The Single Trail Scale (STS) is divided into three difficulty classes: easy, medium and difficult, which are indicated by the usual colour codes for ski slopes.
These difficulty classes are based on the riding ability of an average biker with a state-of-the-art mountain bike.
Six relatively easily distinguishable levels of difficulty (S grades) from S0 to S5 are used for the actual classification and more precise differentiation of the trails (and difficulty classes).
For an average biker, the lower end of the scale can be taken as ‘without difficulties’ and the upper end equated with ‘unrideable’.
The difficulty class Easy includes grades S0 and S1, Medium is defined by S2 and Difficult includes all higher S grades.
The STS is open-ended limited to the technical difficulty of a path running flat or downhill. However, the entire range of S grades is most commonly only offered by single trails, which is why we are talking primarily about these.
The single trail is classified exclusively on the basis of path characteristics that are as objective as possible under ideal ambient conditions such as ample daylight and dry ground. The classification is therefore independent of factors that cannot be influenced by the riding technique, or subjective and variable factors such as:
the degree of danger (risk of falling),
the weather (wet, wind, fog and snow),
the light conditions or speed.
When orienting according to S grades, it should therefore be noted that the technical difficulty of a trail can shift markedly upwards, for example, as a result of poor weather conditions or faster speeds.
The S grades
S0 describes a single trail that has no particular difficulties. These are mostly smooth forest and meadow paths on a natural surface with a good grip, or compact gravel. Steps, rocks or roots are not to be expected. The gradient of the path is slight to moderate, the curves are not tight. [»more]
On a trail marked S1 you have to expect smaller obstacles such as flat roots and small stones. Very often you’ll find that the odd gulley or erosion damage is the reason for the increased degree of difficulty, the ground may not always be firm. The maximum gradient is 40%. Hairpin turns are not to be expected. [»more]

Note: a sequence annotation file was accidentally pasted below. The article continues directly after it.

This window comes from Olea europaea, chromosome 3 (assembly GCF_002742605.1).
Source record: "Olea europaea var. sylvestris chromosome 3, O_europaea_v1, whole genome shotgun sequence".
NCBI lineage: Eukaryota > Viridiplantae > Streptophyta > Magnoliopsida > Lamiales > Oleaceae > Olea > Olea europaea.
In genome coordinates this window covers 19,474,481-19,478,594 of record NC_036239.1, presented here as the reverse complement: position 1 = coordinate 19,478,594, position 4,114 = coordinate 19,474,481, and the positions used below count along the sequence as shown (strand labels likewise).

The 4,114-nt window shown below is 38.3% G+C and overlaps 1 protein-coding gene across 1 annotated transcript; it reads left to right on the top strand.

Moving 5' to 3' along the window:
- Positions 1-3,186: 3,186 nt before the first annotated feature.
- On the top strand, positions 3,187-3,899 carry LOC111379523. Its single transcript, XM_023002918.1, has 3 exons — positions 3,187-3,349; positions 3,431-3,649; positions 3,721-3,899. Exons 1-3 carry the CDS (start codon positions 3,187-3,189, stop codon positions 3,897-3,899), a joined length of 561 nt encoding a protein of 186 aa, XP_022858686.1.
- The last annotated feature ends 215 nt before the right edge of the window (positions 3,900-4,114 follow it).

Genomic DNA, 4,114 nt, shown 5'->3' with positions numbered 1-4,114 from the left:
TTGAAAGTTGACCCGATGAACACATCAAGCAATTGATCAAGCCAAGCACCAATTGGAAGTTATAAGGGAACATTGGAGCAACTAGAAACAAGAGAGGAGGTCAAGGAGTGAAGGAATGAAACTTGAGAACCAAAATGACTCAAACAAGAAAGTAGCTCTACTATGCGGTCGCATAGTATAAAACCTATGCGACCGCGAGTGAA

On an S2 trail, you have to reckon with larger roots and stones. The ground is often loose. Steps and flat stairs are to be expected. There are often narrow curves and the gradient can be up to 70% in places.
Blocked single trails with many larger boulders and/or root passages belong to category S3. There are often high steps, hairpin turns and tricky traverses. Sections for relaxed rolling are rare. Slippery ground and loose scree are also frequently to be expected; a gradient of over 70% is not uncommon.
S4 describes very steep and heavily blocked single trails with large boulders and/or demanding root passages, often with loose scree in between. Extremely steep slopes, narrow hairpin turns and steps on which the cogs unavoidably touch, occur frequently in the S4 category.
The S5 is characterised by blocked terrain with counter climbs, scree slopes and landslides, extremely tight hairpin bends, multiple obstacles, such as fallen trees, come one after the other – frequently when it is extremely steep. There is very little to no coasting or breaking time. At times, obstacles may need to be tackled in combination.
Not all factors have to be fulfilled to assign a passage to a certain S-degree. A single trail can have different degrees of difficulty in different passages or sections. The route is described as S2 with two S3 passages, for example.